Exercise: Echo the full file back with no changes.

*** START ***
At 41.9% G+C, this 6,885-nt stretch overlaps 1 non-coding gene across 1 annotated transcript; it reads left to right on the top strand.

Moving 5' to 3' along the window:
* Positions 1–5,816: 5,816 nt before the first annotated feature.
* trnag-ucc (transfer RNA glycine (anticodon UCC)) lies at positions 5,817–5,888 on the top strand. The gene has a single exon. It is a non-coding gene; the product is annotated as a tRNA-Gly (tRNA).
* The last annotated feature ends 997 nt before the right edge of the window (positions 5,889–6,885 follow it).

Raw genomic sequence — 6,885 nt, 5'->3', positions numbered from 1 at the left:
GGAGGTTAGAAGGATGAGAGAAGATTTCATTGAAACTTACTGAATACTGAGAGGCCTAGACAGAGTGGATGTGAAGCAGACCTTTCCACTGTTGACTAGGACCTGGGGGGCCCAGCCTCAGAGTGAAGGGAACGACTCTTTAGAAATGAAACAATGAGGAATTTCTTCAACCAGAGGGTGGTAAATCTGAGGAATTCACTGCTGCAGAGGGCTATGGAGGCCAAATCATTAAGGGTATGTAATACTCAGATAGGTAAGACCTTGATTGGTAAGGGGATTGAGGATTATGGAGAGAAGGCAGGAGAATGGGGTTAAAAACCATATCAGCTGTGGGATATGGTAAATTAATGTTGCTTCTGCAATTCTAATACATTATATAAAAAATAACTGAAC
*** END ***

At 41.9% G+C, this 6,885-nt stretch overlaps 1 non-coding gene across 1 annotated transcript; it reads left to right on the top strand.

Moving 5' to 3' along the window:
* Positions 1–5,816: 5,816 nt before the first annotated feature.
* trnag-ucc (transfer RNA glycine (anticodon UCC)) lies at positions 5,817–5,888 on the top strand. The gene has a single exon. It is a non-coding gene; the product is annotated as a tRNA-Gly (tRNA).
* The last annotated feature ends 997 nt before the right edge of the window (positions 5,889–6,885 follow it).

Raw genomic sequence — 6,885 nt, 5'->3', positions numbered from 1 at the left:
GGAGGTTAGAAGGATGAGAGAAGATTTCATTGAAACTTACTGAATACTGAGAGGCCTAGACAGAGTGGATGTGAAGCAGACCTTTCCACTGTTGACTAGGACCTGGGGGGCCCAGCCTCAGAGTGAAGGGAACGACTCTTTAGAAATGAAACAATGAGGAATTTCTTCAACCAGAGGGTGGTAAATCTGAGGAATTCACTGCTGCAGAGGGCTATGGAGGCCAAATCATTAAGGGTATGTAATACTCAGATAGGTAAGACCTTGATTGGTAAGGGGATTGAGGATTATGGAGAGAAGGCAGGAGAATGGGGTTAAAAACCATATCAGCTGTGGGATATGGTAAATTAATGTTGCTTCTGCAATTCTAATACATTATATAAAAAATAACTGAAC